Back to collection

Book of Changes 易經

大過 Da Guo

Click on any word to see more details.

Da Guo suggests to us a beam that is weak. There will be advantage in moving (under its conditions) in any direction whatever; there will be success.

Da Guo shows the great ones (= the undivided lines) in excess. In 'the beam that is weak' we see weakness both in the lowest and the topmost (lines). The strong lines are in excess, but (two of them) are in the central positions. The action (of the hexagram is represented by the symbols of) flexibility and satisfaction. (Hence it is said), 'There will be advantage in moving in any direction whatever; yea, there will be success. ' Great indeed is (the work to be done in) this very extraordinary time.

(The trigram representing) trees hidden beneath that for the waters of a marsh forms Da Guo. The superior man, in accordance with this, stands up alone and has no fear, and keeps retired from the world without regret.

The first SIX, divided, shows one placing mats of the white m?o grass under things set on the ground. There will be no error.

'He places mats of the white m?o grass under things set on the ground:' - he feels his weakness and his being in the lowest place, (and uses extraordinary care).

The second NINE, undivided, shows a decayed willow producing shoots, or an old husband in possession of his young wife. There will be advantage in every way.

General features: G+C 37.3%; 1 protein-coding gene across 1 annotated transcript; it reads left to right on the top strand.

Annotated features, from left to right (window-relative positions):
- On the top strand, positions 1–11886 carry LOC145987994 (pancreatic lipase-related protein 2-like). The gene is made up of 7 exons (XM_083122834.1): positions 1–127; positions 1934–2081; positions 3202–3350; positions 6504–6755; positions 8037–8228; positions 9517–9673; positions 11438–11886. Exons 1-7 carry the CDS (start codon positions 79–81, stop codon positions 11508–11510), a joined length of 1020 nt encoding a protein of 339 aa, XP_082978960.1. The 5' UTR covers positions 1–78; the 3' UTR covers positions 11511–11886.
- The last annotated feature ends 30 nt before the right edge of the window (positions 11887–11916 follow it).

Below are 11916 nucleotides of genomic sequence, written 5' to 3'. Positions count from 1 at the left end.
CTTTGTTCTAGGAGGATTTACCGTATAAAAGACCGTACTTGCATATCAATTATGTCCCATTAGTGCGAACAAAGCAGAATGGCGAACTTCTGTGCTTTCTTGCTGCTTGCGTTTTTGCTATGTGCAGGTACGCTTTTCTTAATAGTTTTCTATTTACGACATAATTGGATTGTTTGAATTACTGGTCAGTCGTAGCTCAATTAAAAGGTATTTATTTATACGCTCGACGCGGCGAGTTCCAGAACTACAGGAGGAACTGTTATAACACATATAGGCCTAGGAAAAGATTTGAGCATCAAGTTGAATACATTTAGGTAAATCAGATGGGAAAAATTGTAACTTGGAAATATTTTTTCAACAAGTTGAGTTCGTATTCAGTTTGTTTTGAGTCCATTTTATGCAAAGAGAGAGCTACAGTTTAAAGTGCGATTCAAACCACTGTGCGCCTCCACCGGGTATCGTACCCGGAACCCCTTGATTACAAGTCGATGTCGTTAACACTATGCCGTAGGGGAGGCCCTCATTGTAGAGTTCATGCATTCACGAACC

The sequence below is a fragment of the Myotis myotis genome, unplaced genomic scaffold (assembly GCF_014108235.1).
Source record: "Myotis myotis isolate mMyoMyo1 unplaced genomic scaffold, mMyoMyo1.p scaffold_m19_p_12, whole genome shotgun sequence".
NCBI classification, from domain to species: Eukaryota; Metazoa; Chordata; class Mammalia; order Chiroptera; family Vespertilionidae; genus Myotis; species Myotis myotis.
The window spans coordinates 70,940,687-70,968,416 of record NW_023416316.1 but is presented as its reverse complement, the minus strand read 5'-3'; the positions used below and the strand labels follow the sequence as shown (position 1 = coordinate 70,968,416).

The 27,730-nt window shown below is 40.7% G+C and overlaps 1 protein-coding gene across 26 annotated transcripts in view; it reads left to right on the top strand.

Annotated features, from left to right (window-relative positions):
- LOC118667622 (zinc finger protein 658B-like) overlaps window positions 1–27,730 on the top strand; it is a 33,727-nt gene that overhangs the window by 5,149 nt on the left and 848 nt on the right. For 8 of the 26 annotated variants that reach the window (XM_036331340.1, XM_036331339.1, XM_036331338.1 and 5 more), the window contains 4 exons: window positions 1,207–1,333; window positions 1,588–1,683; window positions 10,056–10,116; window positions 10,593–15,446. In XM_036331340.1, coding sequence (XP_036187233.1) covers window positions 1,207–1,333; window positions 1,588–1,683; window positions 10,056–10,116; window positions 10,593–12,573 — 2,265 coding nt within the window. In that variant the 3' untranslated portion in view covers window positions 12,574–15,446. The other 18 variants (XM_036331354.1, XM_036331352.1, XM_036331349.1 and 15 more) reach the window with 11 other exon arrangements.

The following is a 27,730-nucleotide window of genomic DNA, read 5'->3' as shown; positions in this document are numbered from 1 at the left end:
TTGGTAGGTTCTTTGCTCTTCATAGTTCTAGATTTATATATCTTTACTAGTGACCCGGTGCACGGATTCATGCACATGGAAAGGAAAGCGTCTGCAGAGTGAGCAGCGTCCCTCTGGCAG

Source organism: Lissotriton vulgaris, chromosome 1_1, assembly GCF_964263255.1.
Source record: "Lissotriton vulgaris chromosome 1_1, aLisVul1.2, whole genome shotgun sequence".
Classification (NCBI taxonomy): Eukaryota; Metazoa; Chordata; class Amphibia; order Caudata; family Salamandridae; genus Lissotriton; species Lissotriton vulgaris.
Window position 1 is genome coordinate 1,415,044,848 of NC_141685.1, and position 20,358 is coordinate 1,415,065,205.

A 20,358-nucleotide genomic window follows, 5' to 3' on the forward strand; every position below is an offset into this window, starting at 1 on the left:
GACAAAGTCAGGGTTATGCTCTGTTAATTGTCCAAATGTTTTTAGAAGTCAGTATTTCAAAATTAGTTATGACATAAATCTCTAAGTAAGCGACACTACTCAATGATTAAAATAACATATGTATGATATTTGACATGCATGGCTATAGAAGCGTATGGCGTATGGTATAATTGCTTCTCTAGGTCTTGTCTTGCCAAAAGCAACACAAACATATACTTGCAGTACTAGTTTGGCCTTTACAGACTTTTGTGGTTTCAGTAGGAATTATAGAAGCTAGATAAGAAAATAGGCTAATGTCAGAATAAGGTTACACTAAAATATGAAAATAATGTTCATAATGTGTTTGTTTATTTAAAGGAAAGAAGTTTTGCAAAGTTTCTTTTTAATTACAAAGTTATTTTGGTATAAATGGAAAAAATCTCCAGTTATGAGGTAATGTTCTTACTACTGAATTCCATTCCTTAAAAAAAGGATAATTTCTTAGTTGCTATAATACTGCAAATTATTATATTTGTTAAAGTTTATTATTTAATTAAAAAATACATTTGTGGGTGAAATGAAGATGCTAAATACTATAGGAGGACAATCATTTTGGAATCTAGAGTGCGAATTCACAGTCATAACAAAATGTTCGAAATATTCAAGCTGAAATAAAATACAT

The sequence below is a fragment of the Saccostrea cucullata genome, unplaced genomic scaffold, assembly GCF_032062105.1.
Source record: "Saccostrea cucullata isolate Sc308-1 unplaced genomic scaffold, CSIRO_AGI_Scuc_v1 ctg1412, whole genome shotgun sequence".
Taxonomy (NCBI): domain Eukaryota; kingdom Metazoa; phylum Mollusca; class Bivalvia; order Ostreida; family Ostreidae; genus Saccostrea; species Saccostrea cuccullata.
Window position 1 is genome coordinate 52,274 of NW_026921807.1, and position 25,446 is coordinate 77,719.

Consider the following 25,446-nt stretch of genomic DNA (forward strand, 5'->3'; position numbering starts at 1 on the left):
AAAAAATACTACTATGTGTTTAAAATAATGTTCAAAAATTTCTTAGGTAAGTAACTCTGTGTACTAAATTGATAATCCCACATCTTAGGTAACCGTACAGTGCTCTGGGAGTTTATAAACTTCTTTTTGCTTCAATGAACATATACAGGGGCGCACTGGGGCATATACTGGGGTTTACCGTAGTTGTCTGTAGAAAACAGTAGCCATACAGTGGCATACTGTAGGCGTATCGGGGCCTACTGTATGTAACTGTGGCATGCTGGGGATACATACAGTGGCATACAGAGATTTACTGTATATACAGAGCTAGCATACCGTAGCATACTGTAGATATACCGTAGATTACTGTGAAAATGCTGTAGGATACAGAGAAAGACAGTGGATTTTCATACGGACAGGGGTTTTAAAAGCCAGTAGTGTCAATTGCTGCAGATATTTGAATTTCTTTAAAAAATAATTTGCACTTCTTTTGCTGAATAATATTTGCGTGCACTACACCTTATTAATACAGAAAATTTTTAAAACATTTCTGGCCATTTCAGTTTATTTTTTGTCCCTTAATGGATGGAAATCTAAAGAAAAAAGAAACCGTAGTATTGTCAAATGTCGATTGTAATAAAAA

'An old husband and a young wife:' - such association is extraordinary.

The third NINE, undivided, shows a beam that is weak. There will be evil.

'The evil connected with the beam that is weak' arises from this, that no help can be given (to the condition thus represented).

The fourth NINE, undivided, shows a beam curving upwards. There will be good fortune. If (the subject of it) looks for other (help but that of line one), there will be cause for regret.

'The good fortune connected with the beam curving upwards' arises from this, that it does not bend towards what is below.

The fifth NINE, undivided, shows a decayed willow producing flowers, or an old wife in possession of her young husband. There will be occasion neither for blame nor for praise.

'A decayed willow produces flowers:' - but how can this secure its long continuance? 'An old wife and a young husband:' - this also is a thing to be ashamed of.

The topmost SIX, divided, shows its subject with extraordinary (boldness) wading through a stream, till the water hides the crown of his head. There will be evil, but no ground for blame.

'Evil follows wading with (extraordinary) boldness (through the stream):' - but (the act) affords no ground for blame.

English translation: Legge 1882

Dictionary cache status: not loaded

Glossary and Other Vocabulary